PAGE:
International researchers working in collaboration with Professor Wolfgang R. Hess and Dr. Jens Georg, both from the University of Freiburg's Faculty of Biology, have discovered a small RNA molecule that plays a key role in how cyanobacteria adjust their metabolism to the amount of iron available in the environment. Oxygenic photosynthesis -- in which plants, algae and cyanobacteria generate oxygen and harvest solar energy for the synthesis of organic matter -- is a process that depends on iron. When only low amounts of iron are available, cyanobacteria are able to reduce their photosynthetic activity by using what the researchers are calling IsaR1, which stands for "iron stress activated RNA 1." The team of researchers have published their findings in the latest issue of Current Biology.
As a result of their dependence on iron, oxygen-producing photosynthetic cells face a twofold dilemma. On the one hand, ferric iron (Fe3+) and oxygen tend to react with each other and form a type of rust that is typically insoluble in an oxygen-rich environment, meaning that the resulting iron compound cannot be used for metabolism. On the other hand, ferrous iron (Fe2+) can lead to the creation of dangerous free radicals by reacting with molecules that are present in every living cell. Iron is therefore an essential but potentially dangerous element, and cells must constantly regulate its status and concentration.
Scientists have known for a long time that many bacteria keep their iron levels stable with the help of a transcription factor called Fur, which stands for "ferric uptake regulator." When sufficient amounts of iron are present, Fur binds it. This enables Fur to act as a repressor, meaning it is inhibitory for the expression of certain genes. If iron starvation occurs, then Fur loses the bound iron atom, enabling the bacteria to produce certain proteins that, for example, ensure the uptake of iron.
When not enough iron is available, the bacteria also have to inhibit the expression of other genes, so that they can stop the production of proteins that are particularly iron-rich and are not absolutely necessary for survival in unfavorable conditions. This is especially true regarding the apparatus for oxygenic photosynthesis, which is the most iron-rich supramolecular structure in the cell. The transcription of the information contained in the DNA involves regulatory RNAs. One of these RNA molecules is IsaR1. When iron is low, IsaR1 affects the photosynthetic apparatus of cyanobacteria in three different ways. First, IsaR1 inhibits the expression of multiple proteins that are important for photosynthesis. Second, IsaR1 interferes with the biochemical pathway leading to the production of the green photosynthetic pigment chlorophyll, which is needed in smaller quantities when iron is scarce. Third, IsaR1 works against the expression of proteins for iron-sulfur clusters, which are also important in photosynthesis.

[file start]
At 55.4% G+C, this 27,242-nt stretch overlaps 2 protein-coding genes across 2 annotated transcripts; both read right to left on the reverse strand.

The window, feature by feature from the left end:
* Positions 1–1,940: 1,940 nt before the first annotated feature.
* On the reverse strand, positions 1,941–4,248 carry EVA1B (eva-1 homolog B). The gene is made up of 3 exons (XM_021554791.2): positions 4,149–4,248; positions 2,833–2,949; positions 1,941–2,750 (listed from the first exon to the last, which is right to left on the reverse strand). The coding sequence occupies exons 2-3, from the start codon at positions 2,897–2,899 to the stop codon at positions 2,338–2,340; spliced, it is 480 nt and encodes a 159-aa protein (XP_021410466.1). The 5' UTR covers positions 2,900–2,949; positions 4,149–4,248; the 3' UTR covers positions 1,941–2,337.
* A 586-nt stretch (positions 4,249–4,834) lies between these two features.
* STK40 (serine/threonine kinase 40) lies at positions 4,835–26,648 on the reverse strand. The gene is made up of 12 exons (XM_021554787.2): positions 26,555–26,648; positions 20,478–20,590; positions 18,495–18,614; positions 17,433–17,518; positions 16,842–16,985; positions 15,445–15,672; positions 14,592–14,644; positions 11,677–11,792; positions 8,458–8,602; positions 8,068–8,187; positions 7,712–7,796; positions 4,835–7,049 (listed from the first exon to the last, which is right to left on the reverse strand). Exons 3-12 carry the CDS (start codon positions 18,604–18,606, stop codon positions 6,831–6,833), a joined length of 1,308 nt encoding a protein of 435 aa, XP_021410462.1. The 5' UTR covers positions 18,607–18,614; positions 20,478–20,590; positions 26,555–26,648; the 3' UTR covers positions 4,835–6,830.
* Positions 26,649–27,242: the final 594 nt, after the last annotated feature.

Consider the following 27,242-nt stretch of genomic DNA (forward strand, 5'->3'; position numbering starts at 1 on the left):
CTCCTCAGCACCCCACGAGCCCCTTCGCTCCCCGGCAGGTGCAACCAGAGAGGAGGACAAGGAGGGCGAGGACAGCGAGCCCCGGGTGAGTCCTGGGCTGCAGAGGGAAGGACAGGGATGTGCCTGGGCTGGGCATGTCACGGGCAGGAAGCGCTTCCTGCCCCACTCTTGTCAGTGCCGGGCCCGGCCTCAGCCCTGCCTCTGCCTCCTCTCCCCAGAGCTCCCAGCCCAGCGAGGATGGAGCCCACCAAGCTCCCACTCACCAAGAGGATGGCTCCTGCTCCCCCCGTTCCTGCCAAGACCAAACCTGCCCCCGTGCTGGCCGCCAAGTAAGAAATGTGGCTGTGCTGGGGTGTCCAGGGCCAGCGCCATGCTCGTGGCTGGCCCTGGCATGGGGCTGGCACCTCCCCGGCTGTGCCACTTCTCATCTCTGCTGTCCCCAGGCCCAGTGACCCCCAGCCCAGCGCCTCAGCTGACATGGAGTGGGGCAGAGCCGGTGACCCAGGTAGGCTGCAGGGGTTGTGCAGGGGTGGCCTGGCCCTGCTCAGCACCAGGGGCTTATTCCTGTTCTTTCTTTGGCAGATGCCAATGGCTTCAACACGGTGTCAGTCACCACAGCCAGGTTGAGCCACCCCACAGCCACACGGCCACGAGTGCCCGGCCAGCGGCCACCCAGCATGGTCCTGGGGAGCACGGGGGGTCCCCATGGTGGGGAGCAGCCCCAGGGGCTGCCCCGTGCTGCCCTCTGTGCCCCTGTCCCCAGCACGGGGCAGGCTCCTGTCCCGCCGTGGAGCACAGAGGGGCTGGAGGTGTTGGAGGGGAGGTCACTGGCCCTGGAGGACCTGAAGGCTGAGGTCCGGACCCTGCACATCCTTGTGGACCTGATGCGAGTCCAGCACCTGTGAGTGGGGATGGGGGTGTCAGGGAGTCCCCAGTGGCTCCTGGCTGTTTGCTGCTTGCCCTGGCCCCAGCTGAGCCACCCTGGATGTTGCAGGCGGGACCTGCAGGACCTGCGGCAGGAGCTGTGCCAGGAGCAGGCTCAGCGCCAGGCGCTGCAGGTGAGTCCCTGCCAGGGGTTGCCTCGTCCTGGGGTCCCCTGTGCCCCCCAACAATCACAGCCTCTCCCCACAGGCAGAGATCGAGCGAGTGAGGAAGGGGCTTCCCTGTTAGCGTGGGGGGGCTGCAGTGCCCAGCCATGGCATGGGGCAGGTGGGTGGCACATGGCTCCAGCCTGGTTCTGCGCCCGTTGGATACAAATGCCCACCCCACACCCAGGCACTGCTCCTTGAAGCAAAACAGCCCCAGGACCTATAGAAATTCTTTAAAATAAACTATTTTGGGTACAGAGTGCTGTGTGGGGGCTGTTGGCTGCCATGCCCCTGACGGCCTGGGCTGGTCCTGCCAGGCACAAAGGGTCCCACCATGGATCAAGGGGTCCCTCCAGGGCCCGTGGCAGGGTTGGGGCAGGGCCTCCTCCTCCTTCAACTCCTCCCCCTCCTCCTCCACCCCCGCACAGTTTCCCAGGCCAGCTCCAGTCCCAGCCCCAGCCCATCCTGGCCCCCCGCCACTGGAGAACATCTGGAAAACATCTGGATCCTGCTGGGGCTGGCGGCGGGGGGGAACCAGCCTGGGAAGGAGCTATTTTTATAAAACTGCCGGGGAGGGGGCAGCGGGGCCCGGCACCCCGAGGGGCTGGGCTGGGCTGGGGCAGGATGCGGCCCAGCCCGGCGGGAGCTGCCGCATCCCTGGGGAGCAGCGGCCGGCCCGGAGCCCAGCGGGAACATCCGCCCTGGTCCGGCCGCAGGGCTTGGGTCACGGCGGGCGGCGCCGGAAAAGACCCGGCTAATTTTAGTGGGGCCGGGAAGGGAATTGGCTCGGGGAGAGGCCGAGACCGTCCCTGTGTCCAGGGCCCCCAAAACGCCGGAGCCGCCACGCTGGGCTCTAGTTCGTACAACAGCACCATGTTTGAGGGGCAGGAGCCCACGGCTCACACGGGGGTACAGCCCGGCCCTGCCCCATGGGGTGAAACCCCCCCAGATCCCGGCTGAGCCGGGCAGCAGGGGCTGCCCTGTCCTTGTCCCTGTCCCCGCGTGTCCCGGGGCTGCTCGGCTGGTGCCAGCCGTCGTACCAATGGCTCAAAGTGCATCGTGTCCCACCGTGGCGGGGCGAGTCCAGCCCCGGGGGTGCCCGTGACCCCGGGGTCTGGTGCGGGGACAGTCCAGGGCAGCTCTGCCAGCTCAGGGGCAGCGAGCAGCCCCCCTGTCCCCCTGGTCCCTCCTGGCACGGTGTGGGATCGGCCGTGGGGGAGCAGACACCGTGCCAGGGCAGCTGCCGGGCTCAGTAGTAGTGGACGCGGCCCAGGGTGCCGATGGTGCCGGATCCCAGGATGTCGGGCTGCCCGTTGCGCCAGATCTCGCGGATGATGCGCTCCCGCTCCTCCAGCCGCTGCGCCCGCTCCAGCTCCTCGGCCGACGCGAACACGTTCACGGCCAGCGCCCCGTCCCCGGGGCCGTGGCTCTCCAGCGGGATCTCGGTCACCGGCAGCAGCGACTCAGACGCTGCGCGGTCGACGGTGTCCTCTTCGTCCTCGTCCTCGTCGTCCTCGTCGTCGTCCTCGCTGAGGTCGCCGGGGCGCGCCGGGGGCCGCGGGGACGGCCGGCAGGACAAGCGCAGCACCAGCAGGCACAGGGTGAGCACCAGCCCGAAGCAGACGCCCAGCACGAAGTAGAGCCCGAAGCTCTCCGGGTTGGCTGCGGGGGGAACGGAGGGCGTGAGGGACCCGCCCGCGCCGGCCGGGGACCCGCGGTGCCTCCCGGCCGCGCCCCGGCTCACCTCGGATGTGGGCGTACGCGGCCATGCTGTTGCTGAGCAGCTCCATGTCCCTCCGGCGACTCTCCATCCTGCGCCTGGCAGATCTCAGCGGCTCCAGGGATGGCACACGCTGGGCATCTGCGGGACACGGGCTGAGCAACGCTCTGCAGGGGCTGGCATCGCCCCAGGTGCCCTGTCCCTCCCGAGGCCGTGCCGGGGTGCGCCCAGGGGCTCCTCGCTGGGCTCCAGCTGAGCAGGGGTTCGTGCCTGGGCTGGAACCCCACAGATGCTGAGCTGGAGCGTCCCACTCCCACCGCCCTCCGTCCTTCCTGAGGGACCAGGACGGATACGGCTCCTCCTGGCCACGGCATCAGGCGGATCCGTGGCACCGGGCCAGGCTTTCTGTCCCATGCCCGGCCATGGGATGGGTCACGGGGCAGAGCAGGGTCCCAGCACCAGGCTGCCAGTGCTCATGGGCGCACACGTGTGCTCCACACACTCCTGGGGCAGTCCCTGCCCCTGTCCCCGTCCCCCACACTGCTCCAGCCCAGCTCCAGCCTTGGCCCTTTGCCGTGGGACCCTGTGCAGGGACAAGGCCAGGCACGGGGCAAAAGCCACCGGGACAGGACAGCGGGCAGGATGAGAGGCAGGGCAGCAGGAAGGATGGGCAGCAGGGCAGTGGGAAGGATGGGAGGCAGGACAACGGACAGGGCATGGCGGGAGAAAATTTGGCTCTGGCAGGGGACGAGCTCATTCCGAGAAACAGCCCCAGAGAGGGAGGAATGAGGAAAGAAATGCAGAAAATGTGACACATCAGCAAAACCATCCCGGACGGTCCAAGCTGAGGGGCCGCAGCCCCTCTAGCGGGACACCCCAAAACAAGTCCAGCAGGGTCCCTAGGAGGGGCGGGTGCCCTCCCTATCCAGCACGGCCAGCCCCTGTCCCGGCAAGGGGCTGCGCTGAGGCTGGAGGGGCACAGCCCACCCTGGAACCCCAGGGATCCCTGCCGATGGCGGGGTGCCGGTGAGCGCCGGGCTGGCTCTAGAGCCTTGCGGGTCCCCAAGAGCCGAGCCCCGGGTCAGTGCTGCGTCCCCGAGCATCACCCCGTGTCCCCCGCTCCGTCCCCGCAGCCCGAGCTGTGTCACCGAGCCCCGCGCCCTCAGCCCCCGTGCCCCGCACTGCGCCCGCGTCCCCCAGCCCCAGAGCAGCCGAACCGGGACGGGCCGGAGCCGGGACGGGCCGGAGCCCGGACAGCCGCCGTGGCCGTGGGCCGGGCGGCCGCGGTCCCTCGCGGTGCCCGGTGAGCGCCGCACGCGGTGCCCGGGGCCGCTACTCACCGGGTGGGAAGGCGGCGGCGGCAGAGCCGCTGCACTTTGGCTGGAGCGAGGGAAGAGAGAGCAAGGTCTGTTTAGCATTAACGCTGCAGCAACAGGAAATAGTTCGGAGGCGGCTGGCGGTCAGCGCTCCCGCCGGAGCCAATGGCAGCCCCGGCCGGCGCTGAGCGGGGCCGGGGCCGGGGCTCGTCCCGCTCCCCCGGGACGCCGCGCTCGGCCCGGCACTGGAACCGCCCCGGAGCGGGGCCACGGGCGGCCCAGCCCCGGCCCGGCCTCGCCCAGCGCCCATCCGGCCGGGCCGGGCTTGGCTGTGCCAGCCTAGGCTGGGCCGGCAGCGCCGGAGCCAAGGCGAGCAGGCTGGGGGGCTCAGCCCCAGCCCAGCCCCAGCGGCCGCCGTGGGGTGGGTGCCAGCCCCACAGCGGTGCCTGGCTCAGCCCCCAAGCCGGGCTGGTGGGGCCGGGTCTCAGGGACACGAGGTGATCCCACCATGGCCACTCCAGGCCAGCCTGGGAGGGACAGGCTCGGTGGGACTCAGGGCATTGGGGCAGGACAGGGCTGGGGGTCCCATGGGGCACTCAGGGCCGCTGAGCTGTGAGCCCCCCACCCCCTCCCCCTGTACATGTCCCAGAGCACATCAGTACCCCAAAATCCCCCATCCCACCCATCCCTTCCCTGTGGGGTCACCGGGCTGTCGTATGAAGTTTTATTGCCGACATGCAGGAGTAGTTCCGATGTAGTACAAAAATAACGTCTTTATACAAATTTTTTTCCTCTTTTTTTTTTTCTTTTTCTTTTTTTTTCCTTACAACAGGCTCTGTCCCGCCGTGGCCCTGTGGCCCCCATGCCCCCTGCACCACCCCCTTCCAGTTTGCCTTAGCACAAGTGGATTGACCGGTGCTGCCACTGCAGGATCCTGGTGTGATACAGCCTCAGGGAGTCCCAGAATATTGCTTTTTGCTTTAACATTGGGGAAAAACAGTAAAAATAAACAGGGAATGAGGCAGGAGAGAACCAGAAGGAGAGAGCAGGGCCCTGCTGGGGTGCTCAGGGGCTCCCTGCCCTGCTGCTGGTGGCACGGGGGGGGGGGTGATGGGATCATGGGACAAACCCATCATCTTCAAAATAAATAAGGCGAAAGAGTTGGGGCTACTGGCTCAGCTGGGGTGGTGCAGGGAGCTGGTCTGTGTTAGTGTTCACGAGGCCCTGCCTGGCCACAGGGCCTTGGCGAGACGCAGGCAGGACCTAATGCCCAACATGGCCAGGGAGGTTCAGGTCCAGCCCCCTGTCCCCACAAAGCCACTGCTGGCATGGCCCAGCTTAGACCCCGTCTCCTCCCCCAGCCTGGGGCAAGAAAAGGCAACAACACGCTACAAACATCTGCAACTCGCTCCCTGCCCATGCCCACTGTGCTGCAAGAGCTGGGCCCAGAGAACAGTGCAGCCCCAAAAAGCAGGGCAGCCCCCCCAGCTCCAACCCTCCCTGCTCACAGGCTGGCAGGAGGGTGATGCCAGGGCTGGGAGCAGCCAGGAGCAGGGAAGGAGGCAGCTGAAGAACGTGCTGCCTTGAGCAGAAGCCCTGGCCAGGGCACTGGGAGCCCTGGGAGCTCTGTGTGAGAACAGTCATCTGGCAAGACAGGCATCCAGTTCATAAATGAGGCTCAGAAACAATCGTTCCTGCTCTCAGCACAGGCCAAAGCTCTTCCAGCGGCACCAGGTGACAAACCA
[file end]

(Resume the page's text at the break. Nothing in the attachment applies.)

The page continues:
What is also remarkable is that IsaR1 consists of only 68 nucleotides, as compared to the genes of regulatory proteins, which often need thousands of these building blocks. "Discovering that such a short RNA molecule controls such a major acclimation response in metabolism and thus affects the photosynthetic machinery on three different levels was a great surprise," said Wolfgang Hess. The team's findings not only provide insight into a previously unknown acclimation strategy of photosynthetic cyanobacteria; they also enable researchers to draw key conclusions about the regulation of photosynthetic processes in all "green" organisms, including plants and algae.
Microfossils called stromatolites found in Australia have shown that photosynthesizing cyanobacteria are some of the oldest forms of life on Earth. Similar cells even existed already more than three billion years ago. Their photosynthetic activity released oxygen into the atmosphere, where it accumulated over the millennia and ultimately enabled the evolution of animals and humans. Cyanobacteria, especially those in the ocean, continue to play an important role in environmental cycles today.
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